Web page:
US Jobless Claims Hit Lowest Level Since Pandemic Began
Seasonally adjusted initial unemployment claims dipped to 751,000 the week ending Oct. 24, some 40,000 lower than the previous week’s revised levels, according to the Thursday (Oct. 29) report from the U.S. Department of Labor (DOL). That’s the lowest level since the pandemic began, although it’s still far higher than the 282,000 claims filed the week ended March 14 as the outbreak and related shutdowns were just starting.
The Labor Department also revised the number of jobless claims filed in the week ended Oct. 17 to 791,000, up 4,000 from initial estimates. However, the seasonally adjusted insured unemployment rate dropped 0.5 percent from the previous week’s revised rate to 5.3 percent for the week ending Oct. 17. The previous week’s rate was revised from 5.8 percent to 5.7 percent.
Overall, the number of people claiming jobless benefits of any kind for the week ending Oct. 10 dropped 415,727 to 22.7 million. But comparatively, the total number of people filing for benefits in the same week last year was only 1.4 million.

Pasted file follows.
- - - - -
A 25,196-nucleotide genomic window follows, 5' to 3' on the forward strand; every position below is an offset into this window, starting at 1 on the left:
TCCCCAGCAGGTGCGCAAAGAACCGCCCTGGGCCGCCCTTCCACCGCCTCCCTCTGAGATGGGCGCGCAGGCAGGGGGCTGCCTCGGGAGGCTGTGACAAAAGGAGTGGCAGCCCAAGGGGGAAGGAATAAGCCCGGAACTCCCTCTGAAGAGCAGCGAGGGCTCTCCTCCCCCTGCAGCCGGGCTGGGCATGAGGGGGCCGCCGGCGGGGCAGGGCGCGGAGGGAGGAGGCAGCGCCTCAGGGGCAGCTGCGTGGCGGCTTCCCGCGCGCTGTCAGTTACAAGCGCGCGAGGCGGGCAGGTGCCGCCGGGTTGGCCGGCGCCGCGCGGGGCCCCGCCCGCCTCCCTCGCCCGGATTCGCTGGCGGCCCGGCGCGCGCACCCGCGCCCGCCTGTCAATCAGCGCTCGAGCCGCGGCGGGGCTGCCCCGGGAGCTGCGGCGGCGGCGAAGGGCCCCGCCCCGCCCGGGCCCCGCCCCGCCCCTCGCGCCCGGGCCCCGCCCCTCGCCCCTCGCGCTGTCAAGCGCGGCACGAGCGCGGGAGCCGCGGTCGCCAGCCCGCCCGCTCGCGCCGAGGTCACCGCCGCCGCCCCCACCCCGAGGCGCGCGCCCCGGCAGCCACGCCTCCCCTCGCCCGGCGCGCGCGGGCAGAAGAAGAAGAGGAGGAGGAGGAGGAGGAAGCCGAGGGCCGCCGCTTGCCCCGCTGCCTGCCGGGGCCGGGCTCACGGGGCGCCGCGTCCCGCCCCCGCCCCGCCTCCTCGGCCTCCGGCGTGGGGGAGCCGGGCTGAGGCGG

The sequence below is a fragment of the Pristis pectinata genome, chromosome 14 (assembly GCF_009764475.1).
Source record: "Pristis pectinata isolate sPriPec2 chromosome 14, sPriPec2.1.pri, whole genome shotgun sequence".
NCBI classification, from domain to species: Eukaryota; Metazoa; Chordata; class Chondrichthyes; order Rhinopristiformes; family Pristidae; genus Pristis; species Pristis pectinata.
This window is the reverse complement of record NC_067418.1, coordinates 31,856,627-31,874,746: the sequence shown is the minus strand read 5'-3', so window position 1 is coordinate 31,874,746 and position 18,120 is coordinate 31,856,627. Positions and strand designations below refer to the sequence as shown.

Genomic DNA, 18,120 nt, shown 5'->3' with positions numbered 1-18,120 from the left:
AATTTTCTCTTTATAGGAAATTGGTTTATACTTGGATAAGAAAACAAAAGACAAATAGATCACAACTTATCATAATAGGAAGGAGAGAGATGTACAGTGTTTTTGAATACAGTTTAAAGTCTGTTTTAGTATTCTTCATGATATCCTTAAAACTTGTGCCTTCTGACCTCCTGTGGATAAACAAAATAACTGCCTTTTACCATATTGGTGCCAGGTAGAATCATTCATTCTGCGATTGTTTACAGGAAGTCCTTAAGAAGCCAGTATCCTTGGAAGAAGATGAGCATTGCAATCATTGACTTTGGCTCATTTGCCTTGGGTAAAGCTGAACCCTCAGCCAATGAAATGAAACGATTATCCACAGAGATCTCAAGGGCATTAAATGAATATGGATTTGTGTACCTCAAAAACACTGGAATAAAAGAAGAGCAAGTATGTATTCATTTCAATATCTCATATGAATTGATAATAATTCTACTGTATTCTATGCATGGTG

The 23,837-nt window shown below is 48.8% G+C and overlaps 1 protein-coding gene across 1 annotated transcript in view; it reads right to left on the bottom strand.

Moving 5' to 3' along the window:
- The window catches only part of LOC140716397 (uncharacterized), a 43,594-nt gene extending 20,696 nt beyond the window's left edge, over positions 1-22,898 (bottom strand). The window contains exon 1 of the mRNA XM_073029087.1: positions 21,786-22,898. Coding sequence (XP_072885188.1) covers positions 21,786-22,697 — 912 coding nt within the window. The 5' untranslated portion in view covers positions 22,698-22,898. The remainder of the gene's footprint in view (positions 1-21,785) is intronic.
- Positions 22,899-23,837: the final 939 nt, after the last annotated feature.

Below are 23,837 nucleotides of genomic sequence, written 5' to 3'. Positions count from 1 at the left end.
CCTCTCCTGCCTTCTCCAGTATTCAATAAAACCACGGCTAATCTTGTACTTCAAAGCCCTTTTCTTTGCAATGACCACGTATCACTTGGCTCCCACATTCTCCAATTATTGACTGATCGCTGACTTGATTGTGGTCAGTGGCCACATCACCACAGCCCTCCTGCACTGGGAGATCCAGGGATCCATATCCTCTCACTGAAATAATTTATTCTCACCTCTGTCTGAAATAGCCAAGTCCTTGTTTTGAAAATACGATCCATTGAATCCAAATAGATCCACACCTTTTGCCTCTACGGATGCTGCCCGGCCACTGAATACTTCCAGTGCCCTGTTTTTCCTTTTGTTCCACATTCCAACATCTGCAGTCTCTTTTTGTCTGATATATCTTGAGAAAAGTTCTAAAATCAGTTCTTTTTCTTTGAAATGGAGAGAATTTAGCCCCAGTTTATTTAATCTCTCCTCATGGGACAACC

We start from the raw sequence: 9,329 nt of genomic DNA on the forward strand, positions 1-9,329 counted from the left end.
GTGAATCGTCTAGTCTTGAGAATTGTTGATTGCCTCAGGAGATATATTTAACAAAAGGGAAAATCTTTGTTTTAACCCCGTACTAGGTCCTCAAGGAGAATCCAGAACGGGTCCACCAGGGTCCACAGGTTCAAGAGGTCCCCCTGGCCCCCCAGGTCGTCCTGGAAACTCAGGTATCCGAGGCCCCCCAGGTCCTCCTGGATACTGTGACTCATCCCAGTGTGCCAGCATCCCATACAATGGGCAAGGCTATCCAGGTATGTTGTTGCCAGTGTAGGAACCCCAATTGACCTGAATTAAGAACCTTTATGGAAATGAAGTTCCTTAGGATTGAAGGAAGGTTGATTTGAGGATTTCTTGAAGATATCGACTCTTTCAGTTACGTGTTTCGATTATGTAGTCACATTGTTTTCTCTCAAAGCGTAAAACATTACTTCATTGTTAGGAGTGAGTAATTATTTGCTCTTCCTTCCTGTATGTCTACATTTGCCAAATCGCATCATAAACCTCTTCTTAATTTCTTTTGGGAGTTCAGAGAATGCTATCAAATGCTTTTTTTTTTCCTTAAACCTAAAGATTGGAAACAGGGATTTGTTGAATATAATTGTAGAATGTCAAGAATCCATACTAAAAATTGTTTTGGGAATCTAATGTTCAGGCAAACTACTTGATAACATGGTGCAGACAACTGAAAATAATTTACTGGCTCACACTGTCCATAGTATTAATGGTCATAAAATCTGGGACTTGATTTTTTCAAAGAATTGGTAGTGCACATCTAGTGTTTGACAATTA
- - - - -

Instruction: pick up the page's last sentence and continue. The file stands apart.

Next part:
During the week ending Oct. 10, the following 44 states were offering extended unemployment: Alaska, Arizona, California, Colorado, Connecticut, Delaware, District of Columbia, Florida, Georgia, Hawaii, Illinois, Indiana, Iowa, Kansas, Kentucky, Louisiana, Maine, Maryland, Massachusetts, Michigan, Minnesota, Mississippi, Montana, Nevada, New Hampshire, New Jersey, New Mexico, New York, North Carolina, Ohio, Oklahoma, Oregon, Pennsylvania, Puerto Rico, Rhode Island, South Carolina, Tennessee, Texas, Vermont, the Virgin Islands, Virginia, Washington, West Virginia and Wisconsin.
Unemployment has been high since the pandemic began. Since the week ending March 20, more than 55 million individuals have filed for new unemployment insurance claims.
The largest increases in initial claims for the week ending Oct. 17 were in Massachusetts (+5,442), Kansas (+3,010), Virginia (+2,255), Texas (+616) and Minnesota (+493), while the largest decreases were in California (-16,207), New York (-11,495), Georgia (-9,274), Florida (-7,834) and Michigan (-7,774).
The federal program that pays benefits to gig workers, freelancers, contractors and part-timers is scheduled to lapse at the end of the year without additional congressional aid.
Unemployment numbers don’t take into account the people who have simply stopped looking for a job. The labor force is shrinking in size by more than 50 percent in the 30 states where unemployment rates have fallen, it was reported last week.